Asking Betty Boothroyd, the Speaker, on a point of order if Douglas Hurd has applied to make a statement is a sure way of registering dissent, but gets no ministerial reply. So yesterday Teresa Gorman, Conservative MP for Billericay, posed an innocent one during transport questions, about what was being done to reduce congestion along the Mile End Road in east London.
Steve Norris, Under-Secretary of State for Transport, said red route parking restrictions would improve traffic flow along it. But Mrs Gorman came back: 'It is vital for the progress of his excellent plans for the Mile End Road . . . that our Foreign Secretary should fight to retain the veto over the Brussels bureaucracy who might otherwise overrule this excellent plan, as they did when they introduced 44-ton lorries to the UK.'
Mr Norris confessed that was not part of his background brief. 'As far as I understood the portent of Mrs Gorman's question, I am sure she's right. If I didn't understand it, I instantly withdraw it.'
Later, as exchanges turned more directly to cross-party concern about 44-ton lorries, Mrs Gorman cheered on Bob Cryer, a Labour left-winger, but not in all respects her political opposite.
'If we don't want juggernauts going through every nook and cranny in our country, we have to keep the right of veto in the common market. Because this is about standardisation of lorry weights. . . it has nothing to do with the advantage of the UK,' said the Bradford South MP. 'Yes, yes, yes,' cried Mrs Gorman.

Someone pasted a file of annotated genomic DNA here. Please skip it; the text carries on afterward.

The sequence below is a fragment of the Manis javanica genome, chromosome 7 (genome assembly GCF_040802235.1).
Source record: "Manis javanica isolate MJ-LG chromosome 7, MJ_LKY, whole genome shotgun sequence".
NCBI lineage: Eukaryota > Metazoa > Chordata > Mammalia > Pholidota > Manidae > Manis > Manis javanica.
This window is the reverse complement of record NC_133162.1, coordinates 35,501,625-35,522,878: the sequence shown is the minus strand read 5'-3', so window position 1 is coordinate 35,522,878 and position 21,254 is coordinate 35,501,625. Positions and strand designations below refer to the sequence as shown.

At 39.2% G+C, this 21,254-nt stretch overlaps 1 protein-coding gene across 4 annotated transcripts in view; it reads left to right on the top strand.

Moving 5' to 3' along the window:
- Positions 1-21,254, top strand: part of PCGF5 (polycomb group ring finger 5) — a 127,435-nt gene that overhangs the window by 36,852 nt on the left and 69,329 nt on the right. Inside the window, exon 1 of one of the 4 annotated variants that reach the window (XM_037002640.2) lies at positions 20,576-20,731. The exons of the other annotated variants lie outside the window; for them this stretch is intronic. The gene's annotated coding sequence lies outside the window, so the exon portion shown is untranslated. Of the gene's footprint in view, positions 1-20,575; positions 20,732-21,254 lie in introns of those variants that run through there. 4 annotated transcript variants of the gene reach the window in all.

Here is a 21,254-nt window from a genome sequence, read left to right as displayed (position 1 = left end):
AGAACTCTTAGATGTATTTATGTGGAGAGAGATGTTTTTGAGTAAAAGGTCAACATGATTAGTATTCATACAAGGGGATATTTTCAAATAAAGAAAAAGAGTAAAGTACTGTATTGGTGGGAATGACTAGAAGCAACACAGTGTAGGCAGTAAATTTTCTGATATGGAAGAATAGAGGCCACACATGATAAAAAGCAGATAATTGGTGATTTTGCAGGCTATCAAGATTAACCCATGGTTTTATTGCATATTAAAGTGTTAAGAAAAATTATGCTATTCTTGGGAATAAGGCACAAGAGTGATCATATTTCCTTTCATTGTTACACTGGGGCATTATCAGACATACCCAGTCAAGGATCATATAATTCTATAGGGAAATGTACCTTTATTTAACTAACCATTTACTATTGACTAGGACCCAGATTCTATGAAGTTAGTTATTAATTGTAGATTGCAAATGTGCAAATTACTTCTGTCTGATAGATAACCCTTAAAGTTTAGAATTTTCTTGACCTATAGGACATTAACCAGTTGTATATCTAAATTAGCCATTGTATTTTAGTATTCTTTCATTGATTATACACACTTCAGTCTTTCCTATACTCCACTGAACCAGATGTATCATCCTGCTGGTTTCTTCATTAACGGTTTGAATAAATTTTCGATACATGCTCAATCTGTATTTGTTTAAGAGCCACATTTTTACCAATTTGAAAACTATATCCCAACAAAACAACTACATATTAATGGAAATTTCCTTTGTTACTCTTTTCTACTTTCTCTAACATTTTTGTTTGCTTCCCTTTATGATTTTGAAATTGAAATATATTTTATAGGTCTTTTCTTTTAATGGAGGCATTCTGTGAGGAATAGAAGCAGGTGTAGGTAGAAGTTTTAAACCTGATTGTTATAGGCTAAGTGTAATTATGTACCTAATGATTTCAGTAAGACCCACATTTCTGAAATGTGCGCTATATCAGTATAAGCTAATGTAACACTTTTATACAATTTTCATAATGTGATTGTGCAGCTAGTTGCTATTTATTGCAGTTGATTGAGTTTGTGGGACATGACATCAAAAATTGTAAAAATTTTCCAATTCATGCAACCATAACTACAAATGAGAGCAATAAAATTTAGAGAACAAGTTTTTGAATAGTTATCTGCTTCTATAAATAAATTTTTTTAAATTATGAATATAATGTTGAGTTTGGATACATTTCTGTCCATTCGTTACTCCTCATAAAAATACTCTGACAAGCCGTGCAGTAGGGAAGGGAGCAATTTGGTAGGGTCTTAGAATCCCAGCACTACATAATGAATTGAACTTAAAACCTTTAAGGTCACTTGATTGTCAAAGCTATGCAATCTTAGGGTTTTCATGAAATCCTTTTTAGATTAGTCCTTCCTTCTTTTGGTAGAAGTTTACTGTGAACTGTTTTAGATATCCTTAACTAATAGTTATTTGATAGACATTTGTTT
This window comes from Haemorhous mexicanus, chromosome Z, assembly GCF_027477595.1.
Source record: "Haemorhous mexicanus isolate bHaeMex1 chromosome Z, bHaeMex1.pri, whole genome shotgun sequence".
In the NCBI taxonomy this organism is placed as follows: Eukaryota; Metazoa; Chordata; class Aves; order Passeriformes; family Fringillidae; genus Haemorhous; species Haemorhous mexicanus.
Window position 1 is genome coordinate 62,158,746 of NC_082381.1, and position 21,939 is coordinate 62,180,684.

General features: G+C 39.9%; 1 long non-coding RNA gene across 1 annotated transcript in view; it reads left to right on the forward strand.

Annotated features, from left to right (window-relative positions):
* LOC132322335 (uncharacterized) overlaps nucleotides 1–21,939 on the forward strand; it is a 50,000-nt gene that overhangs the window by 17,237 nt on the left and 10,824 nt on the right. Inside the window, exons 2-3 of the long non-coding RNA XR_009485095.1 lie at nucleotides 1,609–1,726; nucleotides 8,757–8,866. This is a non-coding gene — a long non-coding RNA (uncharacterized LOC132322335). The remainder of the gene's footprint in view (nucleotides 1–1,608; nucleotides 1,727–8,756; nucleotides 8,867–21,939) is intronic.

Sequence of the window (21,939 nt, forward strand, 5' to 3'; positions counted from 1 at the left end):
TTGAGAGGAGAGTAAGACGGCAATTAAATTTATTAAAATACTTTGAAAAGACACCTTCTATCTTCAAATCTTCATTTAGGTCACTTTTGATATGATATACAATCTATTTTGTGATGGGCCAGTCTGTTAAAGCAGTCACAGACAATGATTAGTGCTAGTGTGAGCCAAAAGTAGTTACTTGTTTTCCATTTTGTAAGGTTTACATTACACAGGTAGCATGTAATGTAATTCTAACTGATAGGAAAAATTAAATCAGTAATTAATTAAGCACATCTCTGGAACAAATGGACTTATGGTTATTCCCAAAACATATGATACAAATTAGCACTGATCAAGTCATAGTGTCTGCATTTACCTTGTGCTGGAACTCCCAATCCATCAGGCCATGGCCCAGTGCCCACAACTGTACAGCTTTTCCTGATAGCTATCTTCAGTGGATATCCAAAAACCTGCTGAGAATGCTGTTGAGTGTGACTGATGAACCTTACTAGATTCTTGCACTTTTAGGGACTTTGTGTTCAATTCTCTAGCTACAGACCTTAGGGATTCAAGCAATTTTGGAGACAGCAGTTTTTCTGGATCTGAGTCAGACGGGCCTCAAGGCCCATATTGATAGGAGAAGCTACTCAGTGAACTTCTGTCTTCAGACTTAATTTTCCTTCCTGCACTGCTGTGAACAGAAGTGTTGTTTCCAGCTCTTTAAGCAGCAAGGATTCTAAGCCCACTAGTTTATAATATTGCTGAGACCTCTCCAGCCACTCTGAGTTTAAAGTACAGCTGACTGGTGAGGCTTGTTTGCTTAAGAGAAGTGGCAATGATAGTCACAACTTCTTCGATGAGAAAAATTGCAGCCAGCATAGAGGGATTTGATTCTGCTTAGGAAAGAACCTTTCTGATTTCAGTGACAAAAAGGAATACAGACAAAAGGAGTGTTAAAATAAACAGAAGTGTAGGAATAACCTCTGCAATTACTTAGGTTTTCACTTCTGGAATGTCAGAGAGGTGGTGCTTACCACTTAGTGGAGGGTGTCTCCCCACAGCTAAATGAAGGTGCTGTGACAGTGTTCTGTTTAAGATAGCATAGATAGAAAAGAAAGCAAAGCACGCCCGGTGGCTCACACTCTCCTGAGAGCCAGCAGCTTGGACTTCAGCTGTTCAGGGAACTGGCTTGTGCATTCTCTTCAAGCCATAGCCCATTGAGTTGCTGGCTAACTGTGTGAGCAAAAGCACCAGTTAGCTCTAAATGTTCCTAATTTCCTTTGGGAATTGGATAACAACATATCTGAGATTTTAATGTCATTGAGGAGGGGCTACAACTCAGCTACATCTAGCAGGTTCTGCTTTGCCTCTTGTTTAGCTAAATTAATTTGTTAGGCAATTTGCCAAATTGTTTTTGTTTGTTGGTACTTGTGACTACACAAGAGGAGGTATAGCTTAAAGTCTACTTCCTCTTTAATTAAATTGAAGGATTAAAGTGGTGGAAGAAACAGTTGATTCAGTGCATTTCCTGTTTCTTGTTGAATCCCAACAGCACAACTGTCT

Sir Nicholas Lyell, the Attorney General, provoked protests as he stuck tightly to the ministerial line of refusing to answer questions about the Matrix Churchill arms-for-Iraq trial on the grounds that these are matters for the Scott inquiry.
Marked down as a likely casualty of the affair, Sir Nicholas is due to appear before Lord Justice Scott on Thursday when he will be asked about his role in the prosecution and advice to ministers on signing public interest immunity certificates - 'gagging orders' - used to try to deny the defendants sight of internal Whitehall documents.
John Fraser, for the Opposition, asked if Michael Heseltine, President of the Board of Trade, was correct when he said the attention of the judge and the defence would be drawn to his 'specially abbreviated' PII certificate. But to jeers, Sir Nicholas replied: 'Those are matters being investigated by Lord Justice Scott.'
Dennis Skinner, Labour MP for Bolsover, alleged Sir Nicholas was 'guilty of either a cover-up or incompetence . . . when Mr Heseltine refused to sign the certificate, didn't it cross the Attorney General's mind that he should have told those people heading for the court that it was wrong for them to be sent to jail when he was bending the law on their behalf?'
But Mr Skinner got a similar brush-off. 'He would do well to wait for my evidence on Thursday,' Sir Nicholas said. Later, on a point of order, Paul Flynn, Labour MP for Newport West, protested in vain that the law officer's accountability to the Commons was 'supreme and indivisible'. While Sir Nicholas had a duty to give evidence to the Scott inquiry, 'he has a more important duty to give evidence to this House'.
Peter Bottomley, Conservative MP for Eltham, said the 'best guidance' on the use of PII certificates was contained in footnotes to a law book in print so small most people had not been able to read it. Sir Nicholas agreed. 'The footnotes to the Supreme Court Practice are in print suitable to a prayer book and perhaps one of the enlarging photocopiers might be of considerable assistance.'
Perhaps, for the embattled Sir Nicholas, a prayer book might also be of considerable assistance.Reuse content